I told Jungard I would announce the co-raid leadership appointment next, then deliver the actual promotion in October. Keeping the two announcements separate was by design. To every guildy, Blain needed to be seen as the ultimate raid authority for DoD, and if there was even a hint that Jungard's promotion might undermine that, it was my responsibility to eliminate it. Once we set foot into Cataclysm raids, Blain called the shots. No questioning, no second guessing.

Tyranny would lead us to victory.

Elephantine and Graulm pose outside of Gadgetzan,
Tanaris

Sentimental to a Fault

"Gettin' a little work done, there? Good for you!"

Dave's voice was loud enough to break through the WoW music coming from my earbuds. I popped them out and spun around to face him, the eqDKP-Plus site behind me, and gave him my best Peter Gibbons impression,

"...well, I wouldn't exactly say I'd been missin' it, Bob..."

After slaving over the company websites for nearly three years, the boss and I both earned the right to mock the work (or lack thereof). Whether it was he, cursing at ridiculous requests behind his office door, or myself, cursing at ridiculous bugs behind my code, we'd gone through it together. We understood one another; we both wanted things to not suck.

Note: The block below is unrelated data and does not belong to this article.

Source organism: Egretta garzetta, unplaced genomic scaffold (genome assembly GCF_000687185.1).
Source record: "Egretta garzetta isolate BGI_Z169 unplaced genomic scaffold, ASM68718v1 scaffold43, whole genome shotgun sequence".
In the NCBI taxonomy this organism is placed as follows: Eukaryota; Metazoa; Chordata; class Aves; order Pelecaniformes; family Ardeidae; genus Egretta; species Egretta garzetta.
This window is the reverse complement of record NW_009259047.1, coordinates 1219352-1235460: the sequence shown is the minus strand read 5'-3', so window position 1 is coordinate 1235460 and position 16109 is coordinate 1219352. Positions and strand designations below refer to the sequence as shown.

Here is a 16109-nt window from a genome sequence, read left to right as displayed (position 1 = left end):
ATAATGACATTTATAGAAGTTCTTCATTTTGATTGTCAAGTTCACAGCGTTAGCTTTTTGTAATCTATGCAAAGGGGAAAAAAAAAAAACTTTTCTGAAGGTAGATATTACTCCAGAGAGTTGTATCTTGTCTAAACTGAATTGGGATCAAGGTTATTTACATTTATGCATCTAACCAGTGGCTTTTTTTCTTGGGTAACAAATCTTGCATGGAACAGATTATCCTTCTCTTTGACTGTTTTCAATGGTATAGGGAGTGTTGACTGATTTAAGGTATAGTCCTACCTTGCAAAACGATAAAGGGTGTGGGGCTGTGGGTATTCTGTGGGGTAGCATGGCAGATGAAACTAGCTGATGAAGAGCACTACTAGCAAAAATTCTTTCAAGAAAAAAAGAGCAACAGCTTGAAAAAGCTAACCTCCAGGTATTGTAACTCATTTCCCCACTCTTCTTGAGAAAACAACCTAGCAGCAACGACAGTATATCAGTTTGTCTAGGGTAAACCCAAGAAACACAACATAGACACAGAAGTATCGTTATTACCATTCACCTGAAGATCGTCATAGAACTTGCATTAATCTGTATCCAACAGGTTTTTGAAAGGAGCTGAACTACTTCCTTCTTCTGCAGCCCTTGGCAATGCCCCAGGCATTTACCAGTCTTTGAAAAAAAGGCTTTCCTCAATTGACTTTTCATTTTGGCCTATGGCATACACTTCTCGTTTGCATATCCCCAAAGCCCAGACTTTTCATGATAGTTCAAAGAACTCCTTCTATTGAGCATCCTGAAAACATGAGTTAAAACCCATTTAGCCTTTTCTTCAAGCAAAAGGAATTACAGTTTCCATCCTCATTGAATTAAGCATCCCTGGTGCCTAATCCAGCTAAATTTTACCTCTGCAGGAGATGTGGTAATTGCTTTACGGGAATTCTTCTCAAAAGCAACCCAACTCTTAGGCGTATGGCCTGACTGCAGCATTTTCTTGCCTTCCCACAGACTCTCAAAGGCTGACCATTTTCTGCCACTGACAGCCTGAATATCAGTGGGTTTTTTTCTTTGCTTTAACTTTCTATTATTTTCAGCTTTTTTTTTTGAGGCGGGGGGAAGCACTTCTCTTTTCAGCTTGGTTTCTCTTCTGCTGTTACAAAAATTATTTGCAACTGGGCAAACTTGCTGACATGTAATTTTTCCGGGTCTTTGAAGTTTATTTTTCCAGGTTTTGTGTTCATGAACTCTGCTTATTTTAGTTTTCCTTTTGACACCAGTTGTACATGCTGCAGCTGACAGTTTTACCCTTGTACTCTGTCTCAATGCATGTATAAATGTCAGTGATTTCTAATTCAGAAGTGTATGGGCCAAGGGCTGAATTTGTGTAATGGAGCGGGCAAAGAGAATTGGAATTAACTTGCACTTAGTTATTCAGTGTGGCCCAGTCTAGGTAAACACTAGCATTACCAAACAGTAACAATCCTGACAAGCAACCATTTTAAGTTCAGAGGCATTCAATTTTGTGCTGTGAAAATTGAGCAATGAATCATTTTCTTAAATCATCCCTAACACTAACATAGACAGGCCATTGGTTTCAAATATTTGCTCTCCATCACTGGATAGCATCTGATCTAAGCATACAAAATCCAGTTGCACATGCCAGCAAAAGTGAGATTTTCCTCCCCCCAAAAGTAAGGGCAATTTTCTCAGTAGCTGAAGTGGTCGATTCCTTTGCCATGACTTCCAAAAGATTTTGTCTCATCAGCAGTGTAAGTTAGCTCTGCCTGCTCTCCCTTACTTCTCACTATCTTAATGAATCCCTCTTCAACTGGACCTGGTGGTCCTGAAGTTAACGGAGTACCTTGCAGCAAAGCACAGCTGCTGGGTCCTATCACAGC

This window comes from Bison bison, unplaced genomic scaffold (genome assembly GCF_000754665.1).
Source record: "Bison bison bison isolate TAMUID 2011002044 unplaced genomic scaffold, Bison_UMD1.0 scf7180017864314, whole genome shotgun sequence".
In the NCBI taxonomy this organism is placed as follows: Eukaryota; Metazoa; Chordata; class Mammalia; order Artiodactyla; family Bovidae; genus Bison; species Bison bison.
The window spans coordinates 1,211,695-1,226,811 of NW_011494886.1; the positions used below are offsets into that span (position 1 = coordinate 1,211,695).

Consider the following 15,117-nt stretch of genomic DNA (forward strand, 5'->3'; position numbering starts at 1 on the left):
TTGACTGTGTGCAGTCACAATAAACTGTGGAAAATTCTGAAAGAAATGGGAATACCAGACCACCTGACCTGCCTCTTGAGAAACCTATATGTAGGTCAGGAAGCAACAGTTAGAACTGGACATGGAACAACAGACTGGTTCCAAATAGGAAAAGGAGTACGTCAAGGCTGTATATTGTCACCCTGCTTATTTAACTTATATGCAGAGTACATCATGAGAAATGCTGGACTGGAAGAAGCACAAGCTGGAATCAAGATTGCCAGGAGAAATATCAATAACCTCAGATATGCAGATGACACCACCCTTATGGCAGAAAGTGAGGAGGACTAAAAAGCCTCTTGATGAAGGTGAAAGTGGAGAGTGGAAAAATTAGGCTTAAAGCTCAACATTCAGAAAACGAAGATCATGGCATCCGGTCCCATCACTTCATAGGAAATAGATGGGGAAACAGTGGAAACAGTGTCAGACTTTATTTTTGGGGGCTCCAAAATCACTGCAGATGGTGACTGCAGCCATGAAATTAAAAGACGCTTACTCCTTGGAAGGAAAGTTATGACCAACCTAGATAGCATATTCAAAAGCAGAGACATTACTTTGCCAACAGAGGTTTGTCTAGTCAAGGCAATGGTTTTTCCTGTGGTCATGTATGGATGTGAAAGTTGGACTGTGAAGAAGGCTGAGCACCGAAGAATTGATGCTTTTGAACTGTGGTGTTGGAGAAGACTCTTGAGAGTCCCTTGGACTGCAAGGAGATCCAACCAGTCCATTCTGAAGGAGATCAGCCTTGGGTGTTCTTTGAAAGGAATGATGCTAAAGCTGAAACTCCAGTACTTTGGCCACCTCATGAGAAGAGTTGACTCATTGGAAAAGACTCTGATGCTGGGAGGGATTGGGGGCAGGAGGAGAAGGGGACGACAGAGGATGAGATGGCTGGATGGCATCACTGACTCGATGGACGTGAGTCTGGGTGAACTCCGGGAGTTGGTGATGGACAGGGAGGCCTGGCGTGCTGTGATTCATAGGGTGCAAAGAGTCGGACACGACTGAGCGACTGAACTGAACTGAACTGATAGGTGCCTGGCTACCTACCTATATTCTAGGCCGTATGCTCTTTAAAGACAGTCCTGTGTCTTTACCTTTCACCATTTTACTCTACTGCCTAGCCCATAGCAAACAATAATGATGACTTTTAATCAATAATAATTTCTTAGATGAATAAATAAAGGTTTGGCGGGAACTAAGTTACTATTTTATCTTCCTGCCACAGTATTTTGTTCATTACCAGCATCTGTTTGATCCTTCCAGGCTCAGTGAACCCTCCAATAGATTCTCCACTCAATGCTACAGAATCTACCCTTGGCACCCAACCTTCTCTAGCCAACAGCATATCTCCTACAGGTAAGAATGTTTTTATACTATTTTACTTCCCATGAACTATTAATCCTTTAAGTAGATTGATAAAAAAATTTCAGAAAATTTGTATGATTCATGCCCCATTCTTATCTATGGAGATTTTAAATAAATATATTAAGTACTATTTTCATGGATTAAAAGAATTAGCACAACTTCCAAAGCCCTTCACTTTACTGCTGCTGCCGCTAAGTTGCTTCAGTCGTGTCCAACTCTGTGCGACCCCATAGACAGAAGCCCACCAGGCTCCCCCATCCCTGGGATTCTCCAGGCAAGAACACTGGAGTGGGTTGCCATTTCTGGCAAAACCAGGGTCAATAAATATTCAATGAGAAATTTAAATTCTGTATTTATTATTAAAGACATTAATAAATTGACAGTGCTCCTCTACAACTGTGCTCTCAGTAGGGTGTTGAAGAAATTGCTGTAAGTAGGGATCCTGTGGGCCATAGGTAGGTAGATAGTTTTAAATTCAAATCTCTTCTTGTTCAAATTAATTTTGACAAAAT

Dave and I shared our love of things that sucked the best way we knew how: sarcastic mockery of items broken, and of attitudes needing adjustment. You can't always get away with that tone in a professional environment, though. But where there's a will, there's a way: a client-facing "code phrase" to use in public situations, free from HR scrutiny, and we'd wield it like a fucking machete. You'd like another round of completely unwarranted changes that have absolutely no merit whatsoever? Good for you!! You'd like me to undo all the work that I've just done? Good for you! You're having me stay late on a Friday because you left things to the last minute? GOOD FOR YOU!!!

"Good for you" happened to share its initials with another three word phrase...one that more accurately conveyed our feelings on the subject: